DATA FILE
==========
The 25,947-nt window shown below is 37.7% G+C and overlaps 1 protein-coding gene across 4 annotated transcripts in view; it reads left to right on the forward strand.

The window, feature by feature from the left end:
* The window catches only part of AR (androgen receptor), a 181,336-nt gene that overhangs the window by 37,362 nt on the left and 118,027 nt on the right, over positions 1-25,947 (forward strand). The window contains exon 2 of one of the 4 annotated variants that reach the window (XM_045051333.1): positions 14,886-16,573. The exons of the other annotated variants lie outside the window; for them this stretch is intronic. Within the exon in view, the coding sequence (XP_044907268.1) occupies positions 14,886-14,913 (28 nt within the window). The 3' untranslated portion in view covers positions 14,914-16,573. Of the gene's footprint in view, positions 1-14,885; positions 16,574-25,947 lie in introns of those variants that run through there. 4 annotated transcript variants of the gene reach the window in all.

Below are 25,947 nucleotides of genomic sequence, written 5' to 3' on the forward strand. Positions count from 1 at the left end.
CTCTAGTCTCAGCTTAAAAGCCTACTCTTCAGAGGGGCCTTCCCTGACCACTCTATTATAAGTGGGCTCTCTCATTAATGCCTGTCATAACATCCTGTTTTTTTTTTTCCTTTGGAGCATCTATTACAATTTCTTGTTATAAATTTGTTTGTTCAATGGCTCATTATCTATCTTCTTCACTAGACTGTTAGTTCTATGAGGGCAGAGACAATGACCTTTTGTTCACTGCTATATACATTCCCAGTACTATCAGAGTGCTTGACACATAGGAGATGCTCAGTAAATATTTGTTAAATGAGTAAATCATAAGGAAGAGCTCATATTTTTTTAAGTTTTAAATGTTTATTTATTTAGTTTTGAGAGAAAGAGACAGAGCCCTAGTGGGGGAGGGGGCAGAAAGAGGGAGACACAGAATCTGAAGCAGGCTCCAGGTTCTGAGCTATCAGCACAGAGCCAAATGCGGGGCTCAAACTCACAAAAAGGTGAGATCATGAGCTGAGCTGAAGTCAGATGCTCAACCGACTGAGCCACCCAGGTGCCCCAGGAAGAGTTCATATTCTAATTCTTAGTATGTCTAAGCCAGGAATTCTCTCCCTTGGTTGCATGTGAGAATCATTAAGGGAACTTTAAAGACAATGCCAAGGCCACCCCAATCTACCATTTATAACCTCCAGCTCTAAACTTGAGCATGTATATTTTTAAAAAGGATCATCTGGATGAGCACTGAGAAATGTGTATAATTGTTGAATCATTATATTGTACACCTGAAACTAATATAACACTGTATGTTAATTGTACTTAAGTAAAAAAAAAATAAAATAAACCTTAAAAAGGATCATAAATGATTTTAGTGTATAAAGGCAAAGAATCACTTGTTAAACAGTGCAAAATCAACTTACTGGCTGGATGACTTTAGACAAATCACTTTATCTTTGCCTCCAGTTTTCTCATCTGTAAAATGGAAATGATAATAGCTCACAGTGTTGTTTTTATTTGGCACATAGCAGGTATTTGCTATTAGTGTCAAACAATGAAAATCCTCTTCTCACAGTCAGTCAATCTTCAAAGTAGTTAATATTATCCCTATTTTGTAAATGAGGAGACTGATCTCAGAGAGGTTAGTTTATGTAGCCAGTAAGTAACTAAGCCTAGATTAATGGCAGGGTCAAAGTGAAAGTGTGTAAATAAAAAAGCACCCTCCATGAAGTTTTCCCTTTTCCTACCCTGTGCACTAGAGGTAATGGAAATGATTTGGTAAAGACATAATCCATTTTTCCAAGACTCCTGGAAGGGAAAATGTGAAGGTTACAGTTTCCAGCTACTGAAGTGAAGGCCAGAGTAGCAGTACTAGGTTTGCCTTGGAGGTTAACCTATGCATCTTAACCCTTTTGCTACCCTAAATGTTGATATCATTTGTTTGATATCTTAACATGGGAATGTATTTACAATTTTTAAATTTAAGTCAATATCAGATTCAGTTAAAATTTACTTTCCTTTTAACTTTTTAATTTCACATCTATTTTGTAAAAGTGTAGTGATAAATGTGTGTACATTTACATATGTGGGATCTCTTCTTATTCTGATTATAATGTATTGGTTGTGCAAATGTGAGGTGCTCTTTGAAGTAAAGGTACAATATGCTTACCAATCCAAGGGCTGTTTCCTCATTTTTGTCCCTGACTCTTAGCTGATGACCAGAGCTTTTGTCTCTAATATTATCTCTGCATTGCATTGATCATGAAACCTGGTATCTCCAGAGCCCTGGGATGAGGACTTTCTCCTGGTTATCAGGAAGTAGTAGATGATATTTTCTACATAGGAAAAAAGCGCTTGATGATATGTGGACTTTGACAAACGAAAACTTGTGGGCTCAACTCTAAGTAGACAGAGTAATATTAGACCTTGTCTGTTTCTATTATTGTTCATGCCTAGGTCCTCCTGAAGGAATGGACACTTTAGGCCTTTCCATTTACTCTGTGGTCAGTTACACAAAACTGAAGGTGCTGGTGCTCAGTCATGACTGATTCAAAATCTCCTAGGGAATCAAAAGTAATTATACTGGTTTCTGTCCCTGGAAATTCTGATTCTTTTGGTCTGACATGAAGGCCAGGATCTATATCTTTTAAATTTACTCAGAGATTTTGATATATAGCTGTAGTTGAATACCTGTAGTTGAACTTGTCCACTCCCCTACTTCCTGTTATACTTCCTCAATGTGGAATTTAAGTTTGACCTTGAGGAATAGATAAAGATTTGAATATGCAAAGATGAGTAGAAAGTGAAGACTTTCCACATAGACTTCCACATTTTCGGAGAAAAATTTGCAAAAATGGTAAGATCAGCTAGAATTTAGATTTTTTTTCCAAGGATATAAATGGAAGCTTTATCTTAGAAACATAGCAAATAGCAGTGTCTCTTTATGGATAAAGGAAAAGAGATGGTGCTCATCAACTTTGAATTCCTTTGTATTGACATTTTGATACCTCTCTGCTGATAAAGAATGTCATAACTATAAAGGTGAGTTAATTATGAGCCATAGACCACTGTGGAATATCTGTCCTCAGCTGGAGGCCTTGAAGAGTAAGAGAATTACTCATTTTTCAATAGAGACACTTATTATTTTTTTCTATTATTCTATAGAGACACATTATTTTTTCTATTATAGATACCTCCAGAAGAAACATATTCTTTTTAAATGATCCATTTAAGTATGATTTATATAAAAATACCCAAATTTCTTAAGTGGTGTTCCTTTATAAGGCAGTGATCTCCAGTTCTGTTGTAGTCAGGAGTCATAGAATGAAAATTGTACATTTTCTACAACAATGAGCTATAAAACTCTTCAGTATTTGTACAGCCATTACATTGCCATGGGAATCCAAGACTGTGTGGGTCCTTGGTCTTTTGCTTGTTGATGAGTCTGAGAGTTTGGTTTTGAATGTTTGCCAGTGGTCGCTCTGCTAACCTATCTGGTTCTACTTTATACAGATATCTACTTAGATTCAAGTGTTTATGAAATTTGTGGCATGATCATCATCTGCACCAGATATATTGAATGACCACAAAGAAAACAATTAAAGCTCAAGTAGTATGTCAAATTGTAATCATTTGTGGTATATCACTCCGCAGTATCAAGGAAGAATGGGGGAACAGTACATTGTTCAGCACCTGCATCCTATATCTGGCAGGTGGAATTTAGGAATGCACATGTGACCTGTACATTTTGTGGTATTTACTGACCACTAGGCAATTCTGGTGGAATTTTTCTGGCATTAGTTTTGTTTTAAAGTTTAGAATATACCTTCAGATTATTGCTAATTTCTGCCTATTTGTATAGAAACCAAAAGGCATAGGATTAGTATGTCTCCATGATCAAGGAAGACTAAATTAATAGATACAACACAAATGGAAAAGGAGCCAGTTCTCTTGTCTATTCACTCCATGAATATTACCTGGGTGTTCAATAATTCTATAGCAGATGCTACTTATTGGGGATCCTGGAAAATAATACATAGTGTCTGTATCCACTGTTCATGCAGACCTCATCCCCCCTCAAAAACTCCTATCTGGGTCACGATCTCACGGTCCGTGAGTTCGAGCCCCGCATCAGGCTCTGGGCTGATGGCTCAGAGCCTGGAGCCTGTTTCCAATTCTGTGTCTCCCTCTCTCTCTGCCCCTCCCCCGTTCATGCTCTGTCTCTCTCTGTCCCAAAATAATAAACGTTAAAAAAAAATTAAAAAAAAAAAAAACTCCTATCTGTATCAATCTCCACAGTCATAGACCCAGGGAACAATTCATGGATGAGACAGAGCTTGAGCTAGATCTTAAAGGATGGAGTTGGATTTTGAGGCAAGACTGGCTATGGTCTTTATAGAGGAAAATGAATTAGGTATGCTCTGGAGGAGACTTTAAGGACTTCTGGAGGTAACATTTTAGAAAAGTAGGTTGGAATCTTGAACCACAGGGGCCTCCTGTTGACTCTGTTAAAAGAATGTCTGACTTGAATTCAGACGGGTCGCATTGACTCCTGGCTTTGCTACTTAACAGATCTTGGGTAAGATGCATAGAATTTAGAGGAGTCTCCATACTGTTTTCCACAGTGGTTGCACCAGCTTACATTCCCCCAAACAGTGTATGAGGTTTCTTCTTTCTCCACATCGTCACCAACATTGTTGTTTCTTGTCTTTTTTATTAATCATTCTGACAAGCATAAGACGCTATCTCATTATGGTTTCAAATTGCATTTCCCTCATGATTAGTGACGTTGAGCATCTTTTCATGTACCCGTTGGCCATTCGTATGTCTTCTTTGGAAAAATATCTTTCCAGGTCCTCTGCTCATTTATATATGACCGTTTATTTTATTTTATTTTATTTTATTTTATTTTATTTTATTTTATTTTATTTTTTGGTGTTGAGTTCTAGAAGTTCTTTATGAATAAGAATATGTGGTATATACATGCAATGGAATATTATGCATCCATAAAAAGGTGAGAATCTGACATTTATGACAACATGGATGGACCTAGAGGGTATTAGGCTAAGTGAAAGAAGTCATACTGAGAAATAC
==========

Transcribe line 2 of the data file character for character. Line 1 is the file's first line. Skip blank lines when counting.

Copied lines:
The window, feature by feature from the left end: